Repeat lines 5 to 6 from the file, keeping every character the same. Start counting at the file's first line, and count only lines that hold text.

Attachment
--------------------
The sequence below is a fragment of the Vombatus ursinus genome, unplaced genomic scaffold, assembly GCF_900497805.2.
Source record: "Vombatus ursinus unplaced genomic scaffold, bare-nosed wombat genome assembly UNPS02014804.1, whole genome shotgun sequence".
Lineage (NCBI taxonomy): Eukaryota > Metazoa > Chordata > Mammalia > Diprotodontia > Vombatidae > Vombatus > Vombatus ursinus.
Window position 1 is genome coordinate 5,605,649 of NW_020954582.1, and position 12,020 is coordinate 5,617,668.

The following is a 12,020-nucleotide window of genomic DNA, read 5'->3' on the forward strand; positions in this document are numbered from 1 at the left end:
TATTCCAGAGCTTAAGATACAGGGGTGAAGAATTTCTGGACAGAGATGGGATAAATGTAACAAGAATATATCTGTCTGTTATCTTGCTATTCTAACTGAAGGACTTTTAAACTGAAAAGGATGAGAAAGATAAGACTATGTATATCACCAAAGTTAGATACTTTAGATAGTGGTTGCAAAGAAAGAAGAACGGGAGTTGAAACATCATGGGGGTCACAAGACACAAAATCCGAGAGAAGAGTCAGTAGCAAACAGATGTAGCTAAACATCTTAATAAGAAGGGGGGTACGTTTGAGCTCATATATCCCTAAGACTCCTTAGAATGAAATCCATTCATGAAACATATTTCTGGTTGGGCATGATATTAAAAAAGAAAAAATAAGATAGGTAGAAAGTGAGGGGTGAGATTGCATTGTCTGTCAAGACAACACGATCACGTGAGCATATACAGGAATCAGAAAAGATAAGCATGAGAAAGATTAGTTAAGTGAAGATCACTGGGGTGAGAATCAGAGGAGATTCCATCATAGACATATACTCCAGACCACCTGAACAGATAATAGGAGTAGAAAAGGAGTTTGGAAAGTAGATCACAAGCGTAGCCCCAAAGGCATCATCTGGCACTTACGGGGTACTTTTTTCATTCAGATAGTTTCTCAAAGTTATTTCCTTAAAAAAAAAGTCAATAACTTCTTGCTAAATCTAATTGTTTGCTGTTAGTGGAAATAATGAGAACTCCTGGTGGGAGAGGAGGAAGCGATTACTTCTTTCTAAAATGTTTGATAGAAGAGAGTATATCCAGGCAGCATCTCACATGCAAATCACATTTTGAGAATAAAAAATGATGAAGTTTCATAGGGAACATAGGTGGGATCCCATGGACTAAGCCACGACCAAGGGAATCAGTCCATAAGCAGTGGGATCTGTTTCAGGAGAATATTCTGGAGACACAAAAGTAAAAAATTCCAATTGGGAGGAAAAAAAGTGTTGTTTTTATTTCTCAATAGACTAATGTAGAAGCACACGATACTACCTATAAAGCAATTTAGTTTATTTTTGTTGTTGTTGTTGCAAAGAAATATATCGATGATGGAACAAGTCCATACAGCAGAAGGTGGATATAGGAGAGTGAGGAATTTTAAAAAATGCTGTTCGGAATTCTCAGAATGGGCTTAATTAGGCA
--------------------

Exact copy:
The following is a 12,020-nucleotide window of genomic DNA, read 5'->3' on the forward strand; positions in this document are numbered from 1 at the left end:
TATTCCAGAGCTTAAGATACAGGGGTGAAGAATTTCTGGACAGAGATGGGATAAATGTAACAAGAATATATCTGTCTGTTATCTTGCTATTCTAACTGAAGGACTTTTAAACTGAAAAGGATGAGAAAGATAAGACTATGTATATCACCAAAGTTAGATACTTTAGATAGTGGTTGCAAAGAAAGAAGAACGGGAGTTGAAACATCATGGGGGTCACAAGACACAAAATCCGAGAGAAGAGTCAGTAGCAAACAGATGTAGCTAAACATCTTAATAAGAAGGGGGGTACGTTTGAGCTCATATATCCCTAAGACTCCTTAGAATGAAATCCATTCATGAAACATATTTCTGGTTGGGCATGATATTAAAAAAGAAAAAATAAGATAGGTAGAAAGTGAGGGGTGAGATTGCATTGTCTGTCAAGACAACACGATCACGTGAGCATATACAGGAATCAGAAAAGATAAGCATGAGAAAGATTAGTTAAGTGAAGATCACTGGGGTGAGAATCAGAGGAGATTCCATCATAGACATATACTCCAGACCACCTGAACAGATAATAGGAGTAGAAAAGGAGTTTGGAAAGTAGATCACAAGCGTAGCCCCAAAGGCATCATCTGGCACTTACGGGGTACTTTTTTCATTCAGATAGTTTCTCAAAGTTATTTCCTTAAAAAAAAAGTCAATAACTTCTTGCTAAATCTAATTGTTTGCTGTTAGTGGAAATAATGAGAACTCCTGGTGGGAGAGGAGGAAGCGATTACTTCTTTCTAAAATGTTTGATAGAAGAGAGTATATCCAGGCAGCATCTCACATGCAAATCACATTTTGAGAATAAAAAATGATGAAGTTTCATAGGGAACATAGGTGGGATCCCATGGACTAAGCCACGACCAAGGGAATCAGTCCATAAGCAGTGGGATCTGTTTCAGGAGAATATTCTGGAGACACAAAAGTAAAAAATTCCAATTGGGAGGAAAAAAAGTGTTGTTTTTATTTCTCAATAGACTAATGTAGAAGCACACGATACTACCTATAAAGCAATTTAGTTTATTTTTGTTGTTGTTGTTGCAAAGAAATATATCGATGATGGAACAAGTCCATACAGCAGAAGGTGGATATAGGAGAGTGAGGAATTTTAAAAAATGCTGTTCGGAATTCTCAGAATGGGCTTAATTAGGCA